World War I Ends - Armistice Day
Armistice Day, the day the agreement to end the war was signed on the eleventh hour of the eleventh day of the eleventh month of 1918. It was called the “great war” and the “war to end all wars” because the warfare was so terrible and the death toll so great from machine gun fire, heavy artillery, poison gas, submarine attacks, etc. that surely mankind could never sustain such a conflict again. How naive we were! The next generation would have to live through it all again.
It is hard to believe that only 99 years ago the world was such a different place. The copy of the Toledo Blade shown in our photo, dated November 11, 1918, talks of kings, princes, czars and other forms of royalty ruling much of Europe and mid-east at that time. Air warfare was in its infancy and played a minor role in that war. German submarines, on the other hand, took a terrible toll on shipping and led to shortages of food, fuel and some strategic materials. This, plus the need to supply our armed forces, led to rationing of food, fuel, rubber, etc. which the public supported with patriotic fervor. War bonds and saving stamps were sold to support the enormous cost of the war and women entered the labor force in large numbers for the first time in history. The end of the war under terms dictated the U.S. and allied forces changed the world map and many systems of government. The holiday known as Armistice Day has morphed into Veterans Day since World War II and subsequent conflicts.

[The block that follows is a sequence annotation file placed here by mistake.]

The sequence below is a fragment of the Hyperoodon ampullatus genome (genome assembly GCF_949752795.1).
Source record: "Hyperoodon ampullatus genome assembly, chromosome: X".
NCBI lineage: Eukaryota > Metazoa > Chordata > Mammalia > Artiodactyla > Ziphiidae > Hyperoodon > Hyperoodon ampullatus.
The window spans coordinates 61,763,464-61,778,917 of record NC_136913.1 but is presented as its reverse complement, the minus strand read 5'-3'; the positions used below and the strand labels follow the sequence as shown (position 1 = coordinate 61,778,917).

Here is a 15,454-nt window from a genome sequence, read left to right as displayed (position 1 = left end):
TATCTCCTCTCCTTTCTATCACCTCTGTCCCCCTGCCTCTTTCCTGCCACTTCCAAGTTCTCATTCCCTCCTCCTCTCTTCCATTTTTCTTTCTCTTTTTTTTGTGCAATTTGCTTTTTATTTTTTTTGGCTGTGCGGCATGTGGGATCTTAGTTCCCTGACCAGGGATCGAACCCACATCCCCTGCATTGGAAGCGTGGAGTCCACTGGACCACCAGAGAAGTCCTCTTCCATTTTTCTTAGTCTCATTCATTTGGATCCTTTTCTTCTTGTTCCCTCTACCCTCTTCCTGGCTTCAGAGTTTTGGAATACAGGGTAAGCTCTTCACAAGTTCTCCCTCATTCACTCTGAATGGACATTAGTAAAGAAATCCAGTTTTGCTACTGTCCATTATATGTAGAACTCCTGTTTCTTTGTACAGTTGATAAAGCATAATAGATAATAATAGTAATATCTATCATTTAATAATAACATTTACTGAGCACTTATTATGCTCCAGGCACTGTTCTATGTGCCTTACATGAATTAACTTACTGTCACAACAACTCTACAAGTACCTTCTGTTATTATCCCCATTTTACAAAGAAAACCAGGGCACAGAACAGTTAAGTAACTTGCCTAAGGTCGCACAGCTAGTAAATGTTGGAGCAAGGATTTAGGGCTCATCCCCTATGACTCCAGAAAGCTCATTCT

Note: Next year will mark 100 years since World War I ended. The Waterville Historical Society will mark this significant event with displays of WW I artifacts, including this newspaper, at the Robbins House Museum. Watch our website and Facebook for information on these 2018 displays